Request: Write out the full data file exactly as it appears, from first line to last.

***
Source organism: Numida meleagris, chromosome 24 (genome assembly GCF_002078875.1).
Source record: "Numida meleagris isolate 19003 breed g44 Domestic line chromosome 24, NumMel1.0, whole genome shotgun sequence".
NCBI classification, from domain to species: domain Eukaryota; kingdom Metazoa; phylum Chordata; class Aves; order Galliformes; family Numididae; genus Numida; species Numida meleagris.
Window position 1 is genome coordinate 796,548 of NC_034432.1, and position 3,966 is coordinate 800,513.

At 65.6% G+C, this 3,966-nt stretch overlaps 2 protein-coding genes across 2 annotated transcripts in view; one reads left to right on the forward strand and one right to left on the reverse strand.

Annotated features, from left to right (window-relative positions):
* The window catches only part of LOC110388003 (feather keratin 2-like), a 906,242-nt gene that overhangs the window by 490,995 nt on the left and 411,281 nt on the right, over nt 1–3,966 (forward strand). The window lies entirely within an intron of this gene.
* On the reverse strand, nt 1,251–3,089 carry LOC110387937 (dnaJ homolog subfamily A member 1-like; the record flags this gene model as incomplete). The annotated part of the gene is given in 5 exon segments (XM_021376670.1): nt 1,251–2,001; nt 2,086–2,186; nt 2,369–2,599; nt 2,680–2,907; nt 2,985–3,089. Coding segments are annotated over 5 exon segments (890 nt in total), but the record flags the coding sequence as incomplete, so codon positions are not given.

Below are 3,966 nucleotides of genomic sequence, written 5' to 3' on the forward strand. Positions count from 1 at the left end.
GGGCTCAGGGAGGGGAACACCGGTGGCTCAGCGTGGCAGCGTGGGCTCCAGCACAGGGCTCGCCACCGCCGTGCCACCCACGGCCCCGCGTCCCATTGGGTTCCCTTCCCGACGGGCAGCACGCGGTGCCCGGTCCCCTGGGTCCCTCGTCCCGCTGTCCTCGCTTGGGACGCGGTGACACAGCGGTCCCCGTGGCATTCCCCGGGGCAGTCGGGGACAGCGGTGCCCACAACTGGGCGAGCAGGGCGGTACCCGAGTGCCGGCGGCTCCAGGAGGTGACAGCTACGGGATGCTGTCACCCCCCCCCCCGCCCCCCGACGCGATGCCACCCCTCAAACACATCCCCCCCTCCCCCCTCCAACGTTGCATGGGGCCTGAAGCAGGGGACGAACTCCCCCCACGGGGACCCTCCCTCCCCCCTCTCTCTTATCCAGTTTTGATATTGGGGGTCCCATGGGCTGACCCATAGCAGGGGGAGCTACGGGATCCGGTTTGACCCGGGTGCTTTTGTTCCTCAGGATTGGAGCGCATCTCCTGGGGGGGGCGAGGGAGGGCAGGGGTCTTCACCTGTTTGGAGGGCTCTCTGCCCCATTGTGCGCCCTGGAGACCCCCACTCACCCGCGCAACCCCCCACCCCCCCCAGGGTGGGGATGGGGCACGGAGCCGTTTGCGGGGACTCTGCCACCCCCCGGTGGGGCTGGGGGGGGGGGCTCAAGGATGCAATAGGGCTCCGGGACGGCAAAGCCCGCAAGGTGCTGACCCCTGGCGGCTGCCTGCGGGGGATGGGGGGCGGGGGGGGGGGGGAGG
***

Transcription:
Source organism: Numida meleagris, chromosome 24 (genome assembly GCF_002078875.1).
Source record: "Numida meleagris isolate 19003 breed g44 Domestic line chromosome 24, NumMel1.0, whole genome shotgun sequence".
NCBI classification, from domain to species: domain Eukaryota; kingdom Metazoa; phylum Chordata; class Aves; order Galliformes; family Numididae; genus Numida; species Numida meleagris.
Window position 1 is genome coordinate 796,548 of NC_034432.1, and position 3,966 is coordinate 800,513.

At 65.6% G+C, this 3,966-nt stretch overlaps 2 protein-coding genes across 2 annotated transcripts in view; one reads left to right on the forward strand and one right to left on the reverse strand.

Annotated features, from left to right (window-relative positions):
* The window catches only part of LOC110388003 (feather keratin 2-like), a 906,242-nt gene that overhangs the window by 490,995 nt on the left and 411,281 nt on the right, over nt 1–3,966 (forward strand). The window lies entirely within an intron of this gene.
* On the reverse strand, nt 1,251–3,089 carry LOC110387937 (dnaJ homolog subfamily A member 1-like; the record flags this gene model as incomplete). The annotated part of the gene is given in 5 exon segments (XM_021376670.1): nt 1,251–2,001; nt 2,086–2,186; nt 2,369–2,599; nt 2,680–2,907; nt 2,985–3,089. Coding segments are annotated over 5 exon segments (890 nt in total), but the record flags the coding sequence as incomplete, so codon positions are not given.

Below are 3,966 nucleotides of genomic sequence, written 5' to 3' on the forward strand. Positions count from 1 at the left end.
GGGCTCAGGGAGGGGAACACCGGTGGCTCAGCGTGGCAGCGTGGGCTCCAGCACAGGGCTCGCCACCGCCGTGCCACCCACGGCCCCGCGTCCCATTGGGTTCCCTTCCCGACGGGCAGCACGCGGTGCCCGGTCCCCTGGGTCCCTCGTCCCGCTGTCCTCGCTTGGGACGCGGTGACACAGCGGTCCCCGTGGCATTCCCCGGGGCAGTCGGGGACAGCGGTGCCCACAACTGGGCGAGCAGGGCGGTACCCGAGTGCCGGCGGCTCCAGGAGGTGACAGCTACGGGATGCTGTCACCCCCCCCCCCGCCCCCCGACGCGATGCCACCCCTCAAACACATCCCCCCCTCCCCCCTCCAACGTTGCATGGGGCCTGAAGCAGGGGACGAACTCCCCCCACGGGGACCCTCCCTCCCCCCTCTCTCTTATCCAGTTTTGATATTGGGGGTCCCATGGGCTGACCCATAGCAGGGGGAGCTACGGGATCCGGTTTGACCCGGGTGCTTTTGTTCCTCAGGATTGGAGCGCATCTCCTGGGGGGGGCGAGGGAGGGCAGGGGTCTTCACCTGTTTGGAGGGCTCTCTGCCCCATTGTGCGCCCTGGAGACCCCCACTCACCCGCGCAACCCCCCACCCCCCCCAGGGTGGGGATGGGGCACGGAGCCGTTTGCGGGGACTCTGCCACCCCCCGGTGGGGCTGGGGGGGGGGGCTCAAGGATGCAATAGGGCTCCGGGACGGCAAAGCCCGCAAGGTGCTGACCCCTGGCGGCTGCCTGCGGGGGATGGGGGGCGGGGGGGGGGGGGAGG